Cover image for Why football matters : my education in the game
Why football matters : my education in the game
Edmundson, Mark, 1952-
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Publication Information:
New York : The Penguin Press, 2014.
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229 pages ; 22 cm
Reflects upon the author's experiences as a high school football player to showcase larger truths about the ways football shapes the lives of American men. --Publisher's description.
Sons and fathers -- Earning a uniform: Character -- Going head on: Courage -- The Somerville game: Losing -- The blind-backer: Character times two -- A punch and a prayer: Faith -- Spirit in the sky: Patriotism -- That black kid: Manliness -- Tearing up the town: Loyalty.
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GV939.E35 A3 2014 Adult Non-Fiction Non-Fiction Area

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Acclaimed essayist Mark Edmundson reflects on his own rite of passage as a high school football player to get to larger truths about the ways America's Game shapes its men

Football teaches young men self-discipline and teamwork. But football celebrates violence. Football is a showcase for athletic beauty and physical excellence. But football damages young bodies and minds, sometimes permanently. Football inspires confidence and direction. But football instills cockiness, a false sense of superiority. The athlete is a noble figure with a proud lineage. The jock is America at its worst.

When Mark Edmundson's son began to play organized football, and proved to be very good at it, Edmundson had to come to terms with just what he thought about the game. Doing so took him back to his own childhood, when as a shy, soft boy growing up in a blue-collar Boston suburb in the sixties, he went out for the high school football team. Why Football Matters is the story of what happened to Edmundson when he tried to make himself into a football player.

What does it mean to be a football player? At first Edmundson was hapless on the field. He was an inept player and a bad teammate. But over time, he got over his fears and he got tougher. He learned to be a better player and came to feel a part of the team, during games but also on all sorts of escapades, not all of them savory. By playing football, Edmundson became what he and his father hoped he'd be, a tougher, stronger young man, better prepared for life.

But is football-instilled toughness always a good thing?  Do the character, courage, and loyalty football instills have a dark side?  Football, Edmundson found, can be full of bounties.  But it can also lead you into brutality and thoughtlessness.  So how do you get what's best from the game and leave the worst behind?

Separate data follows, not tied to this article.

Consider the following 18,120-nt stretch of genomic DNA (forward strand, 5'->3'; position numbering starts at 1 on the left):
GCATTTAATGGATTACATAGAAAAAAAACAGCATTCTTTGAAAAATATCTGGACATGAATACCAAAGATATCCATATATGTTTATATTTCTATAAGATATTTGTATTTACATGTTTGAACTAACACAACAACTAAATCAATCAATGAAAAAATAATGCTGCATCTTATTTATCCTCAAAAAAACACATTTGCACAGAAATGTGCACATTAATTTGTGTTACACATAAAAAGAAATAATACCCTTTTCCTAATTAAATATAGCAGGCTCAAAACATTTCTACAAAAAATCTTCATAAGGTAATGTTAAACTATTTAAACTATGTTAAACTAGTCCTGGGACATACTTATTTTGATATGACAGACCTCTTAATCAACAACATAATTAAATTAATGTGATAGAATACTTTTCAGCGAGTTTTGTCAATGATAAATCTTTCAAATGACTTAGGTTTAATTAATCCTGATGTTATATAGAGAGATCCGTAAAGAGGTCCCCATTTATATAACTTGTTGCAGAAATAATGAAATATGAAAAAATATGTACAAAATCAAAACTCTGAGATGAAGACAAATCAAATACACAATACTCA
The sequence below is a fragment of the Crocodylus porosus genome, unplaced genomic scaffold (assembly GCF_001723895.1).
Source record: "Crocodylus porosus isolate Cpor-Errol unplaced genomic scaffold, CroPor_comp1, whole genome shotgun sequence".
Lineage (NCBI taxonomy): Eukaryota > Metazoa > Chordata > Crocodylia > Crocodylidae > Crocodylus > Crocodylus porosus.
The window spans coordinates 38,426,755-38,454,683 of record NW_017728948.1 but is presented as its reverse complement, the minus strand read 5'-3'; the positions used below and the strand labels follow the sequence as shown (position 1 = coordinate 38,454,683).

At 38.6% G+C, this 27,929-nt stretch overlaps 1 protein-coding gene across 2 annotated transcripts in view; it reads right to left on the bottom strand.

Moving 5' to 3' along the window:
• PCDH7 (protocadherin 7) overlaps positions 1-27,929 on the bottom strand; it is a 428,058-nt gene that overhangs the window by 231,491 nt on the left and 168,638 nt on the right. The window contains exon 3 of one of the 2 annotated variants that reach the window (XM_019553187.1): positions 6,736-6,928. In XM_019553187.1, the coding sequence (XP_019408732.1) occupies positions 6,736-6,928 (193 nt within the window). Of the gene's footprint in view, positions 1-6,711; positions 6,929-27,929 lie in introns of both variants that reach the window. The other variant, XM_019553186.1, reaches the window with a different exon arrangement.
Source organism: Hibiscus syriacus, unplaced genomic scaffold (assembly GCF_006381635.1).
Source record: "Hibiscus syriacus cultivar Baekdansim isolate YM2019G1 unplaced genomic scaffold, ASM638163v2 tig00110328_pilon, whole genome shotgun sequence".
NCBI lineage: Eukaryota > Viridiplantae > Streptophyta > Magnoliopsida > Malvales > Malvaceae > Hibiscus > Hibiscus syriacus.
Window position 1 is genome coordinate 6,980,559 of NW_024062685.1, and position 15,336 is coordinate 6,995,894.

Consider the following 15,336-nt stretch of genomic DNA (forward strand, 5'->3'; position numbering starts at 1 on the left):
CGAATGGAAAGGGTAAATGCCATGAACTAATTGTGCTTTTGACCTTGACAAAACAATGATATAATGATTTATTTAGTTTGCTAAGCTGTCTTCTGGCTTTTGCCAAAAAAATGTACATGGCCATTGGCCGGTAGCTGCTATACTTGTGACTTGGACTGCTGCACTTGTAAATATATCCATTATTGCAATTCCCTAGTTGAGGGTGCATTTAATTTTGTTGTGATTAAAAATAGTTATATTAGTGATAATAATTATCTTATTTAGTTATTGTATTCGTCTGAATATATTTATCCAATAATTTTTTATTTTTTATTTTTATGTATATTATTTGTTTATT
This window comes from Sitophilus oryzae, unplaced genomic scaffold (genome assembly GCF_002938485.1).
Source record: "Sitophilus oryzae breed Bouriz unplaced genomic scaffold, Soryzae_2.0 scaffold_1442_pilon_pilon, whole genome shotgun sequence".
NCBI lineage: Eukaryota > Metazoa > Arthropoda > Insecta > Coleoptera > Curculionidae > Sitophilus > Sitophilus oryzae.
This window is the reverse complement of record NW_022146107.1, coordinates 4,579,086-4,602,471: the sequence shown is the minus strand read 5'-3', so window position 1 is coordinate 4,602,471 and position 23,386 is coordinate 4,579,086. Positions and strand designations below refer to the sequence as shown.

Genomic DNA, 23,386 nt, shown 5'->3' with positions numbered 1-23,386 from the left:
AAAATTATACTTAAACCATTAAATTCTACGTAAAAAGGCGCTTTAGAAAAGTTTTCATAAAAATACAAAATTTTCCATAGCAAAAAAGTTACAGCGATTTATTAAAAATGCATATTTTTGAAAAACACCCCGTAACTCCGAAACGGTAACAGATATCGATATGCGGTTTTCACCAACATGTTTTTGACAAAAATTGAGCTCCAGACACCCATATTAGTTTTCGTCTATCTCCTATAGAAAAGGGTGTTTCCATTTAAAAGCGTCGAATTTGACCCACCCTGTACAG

Why Football Matters is moving, funny, vivid, and filled with the authentic anxiety and exhilaration of youth. Edmundson doesn't regret playing football for a minute, and cherishes the experience. His triumph is to be able to see it in full, as something to celebrate, but also something to handle with care. For anyone who has ever played on a football team, is the parent of a player, or simply is reflective about its outsized influence on America, Why Football Matters is both a mirror and a lamp.

Author Notes

Mark Edmundson teaches in the English Department at the University of Virginia. He is a contributing editor at Raritan and the prizewinning author of numerous works of cultural criticism, including Why Read? ; Literature Against Philosophy, Plato to Derrida ; and Teacher . His essays have appeared in Harper's , Oxford American , The Chronicle of Higher Education , and The American Scholar .

Reviews 3

Booklist Review

*Starred Review* Why football matters should be self-evident to a nation that's lost its mind over the game these past few decades, but Edmundson, an English professor at the University of Virginia who grew to manhood out of his football career at Medford (MA) High School in the late 1960s, gives an uncommonly thoughtful take on the issue. For example, his discovery that whatever he lacked in football talent was compensated by a sheer doggedness that slowly, steadily reaped gains. Or the perfect response his coach presented to the team the Monday following an especially punishing loss to their bitter rival: he simply explained to each player where that player had fallen down and the specific work he needed to do to improve. For all his gains, though, Edmundson understands too well the physical and emotional price he paid. And he quite perceptively lays out the contradictions in a country that celebrates the kindness and charity of a New Testament Jesus while cheering on a sport that lives by Old Testament brutality and revenge. A remarkable memoir that can only elevate its readers' response to the game.--Moores, Alan Copyright 2014 Booklist